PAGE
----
Monday, December 27, 2010

no tears for spilled paint

            Though time casts the shadow of uncertainty over our lengthening memories, certain events stand out like neon signs in the streets of our minds. I no longer recall the color of the sky that day nor the dress that I wore, but my first experience with injustice looms large over my secret memories of childhood. In retrospect, it seems like such a trivial incident, not a thing to be remembered after twenty-five years, but we humans tend to paint our own problems in the boldest of colors, convinced that our own troubles must certainly be more significant than those of other people.
            I can still remember the joy I felt at finally being allowed to attend school. Kindergarten was a long-awaited privilege to me. I was one of “those” children – the miniature adult trapped in the uncooperative body of a child, with an enormous vocabulary and solemn temperament that belied my emotional immaturity. Making friends was a bit of a challenge as I recall, since to my peers, my prim demeanor and serious nature probably seemed more like a character from a Victorian novel than a modern child. My best friend was a slim girl with smooth brown bobbed hair and a cheerful disposition. Her name was Angie Penterman and I worshiped her. So much so that six months later, when my normally overly attentive mother was otherwise engaged, I got the sewing scissors from their hiding place and chopped off my waist length hair, much to the horror of all who knew me. But that is a different story of a different problem…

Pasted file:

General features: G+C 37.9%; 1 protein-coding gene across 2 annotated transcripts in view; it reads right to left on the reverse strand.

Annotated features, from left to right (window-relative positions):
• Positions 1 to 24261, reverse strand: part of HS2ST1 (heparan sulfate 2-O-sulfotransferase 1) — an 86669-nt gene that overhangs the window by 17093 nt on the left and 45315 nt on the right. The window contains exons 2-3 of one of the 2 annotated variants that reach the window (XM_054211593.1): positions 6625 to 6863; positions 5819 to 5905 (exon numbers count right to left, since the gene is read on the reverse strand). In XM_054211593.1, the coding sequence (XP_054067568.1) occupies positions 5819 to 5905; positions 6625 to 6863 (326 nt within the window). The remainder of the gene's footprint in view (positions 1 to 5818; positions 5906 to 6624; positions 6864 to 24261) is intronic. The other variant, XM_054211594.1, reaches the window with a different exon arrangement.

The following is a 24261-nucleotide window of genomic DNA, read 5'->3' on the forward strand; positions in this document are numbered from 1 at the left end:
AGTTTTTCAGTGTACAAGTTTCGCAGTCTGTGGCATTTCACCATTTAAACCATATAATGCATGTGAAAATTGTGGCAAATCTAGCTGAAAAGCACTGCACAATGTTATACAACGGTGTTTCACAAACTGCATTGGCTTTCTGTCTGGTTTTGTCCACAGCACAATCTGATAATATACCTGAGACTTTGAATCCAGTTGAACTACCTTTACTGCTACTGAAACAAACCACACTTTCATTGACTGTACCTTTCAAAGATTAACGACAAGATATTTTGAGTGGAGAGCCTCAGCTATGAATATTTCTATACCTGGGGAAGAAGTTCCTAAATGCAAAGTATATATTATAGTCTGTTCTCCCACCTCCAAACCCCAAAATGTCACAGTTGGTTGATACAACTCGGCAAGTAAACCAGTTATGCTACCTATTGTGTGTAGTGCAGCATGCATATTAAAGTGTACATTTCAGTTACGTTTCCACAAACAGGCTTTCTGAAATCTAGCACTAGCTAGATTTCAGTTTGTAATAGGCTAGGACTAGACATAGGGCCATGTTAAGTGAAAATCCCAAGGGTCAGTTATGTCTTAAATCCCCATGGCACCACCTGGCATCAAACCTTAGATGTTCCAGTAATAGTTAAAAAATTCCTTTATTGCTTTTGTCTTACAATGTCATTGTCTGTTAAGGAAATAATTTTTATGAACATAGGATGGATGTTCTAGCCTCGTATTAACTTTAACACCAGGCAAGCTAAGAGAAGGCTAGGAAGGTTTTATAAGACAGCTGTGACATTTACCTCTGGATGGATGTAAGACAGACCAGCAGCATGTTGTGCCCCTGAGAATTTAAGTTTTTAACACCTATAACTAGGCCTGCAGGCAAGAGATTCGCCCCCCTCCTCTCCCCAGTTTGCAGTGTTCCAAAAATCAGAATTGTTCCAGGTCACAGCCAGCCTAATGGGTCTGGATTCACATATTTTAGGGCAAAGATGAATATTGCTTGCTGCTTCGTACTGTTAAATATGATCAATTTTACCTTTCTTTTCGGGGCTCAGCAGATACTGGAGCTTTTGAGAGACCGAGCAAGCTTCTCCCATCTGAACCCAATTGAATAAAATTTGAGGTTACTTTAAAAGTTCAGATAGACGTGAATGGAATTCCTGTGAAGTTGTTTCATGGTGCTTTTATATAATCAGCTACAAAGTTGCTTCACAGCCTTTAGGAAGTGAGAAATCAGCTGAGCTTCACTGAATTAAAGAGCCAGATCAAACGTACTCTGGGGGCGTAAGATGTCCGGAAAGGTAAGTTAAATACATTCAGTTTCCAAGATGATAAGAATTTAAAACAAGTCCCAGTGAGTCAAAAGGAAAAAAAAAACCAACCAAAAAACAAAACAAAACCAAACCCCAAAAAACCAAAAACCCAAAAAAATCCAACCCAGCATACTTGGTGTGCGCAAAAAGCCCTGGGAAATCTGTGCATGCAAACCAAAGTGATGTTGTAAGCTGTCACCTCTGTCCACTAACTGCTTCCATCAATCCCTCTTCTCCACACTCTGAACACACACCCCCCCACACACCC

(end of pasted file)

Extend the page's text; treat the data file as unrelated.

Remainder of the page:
The story of this problem began on an ordinary morning during what was referred to as “free time”; that part of the school day when we were allowed to quietly play in groups in the classroom. At the time, I was one of the only kindergartners who already knew how to read, and I often read aloud to my little friends when asked. On this particular day, Angie Penterman and I decided to read during our free time, and we crept under the large painting easels kept in the corner of the classroom, taking our book with us. They had recently been used, and several sloppy paint pots in various states of fullness still rested in their holders. Angie and I carefully climbed under them and began to read. I remember we were very pleased with the way the easels served as a private sort of tent just for us, and for a time the only distractions from our storybook were the cracklings of the paintings, still drying on the easels from the morning’s art projects, as they rustled in the breeze from the open window.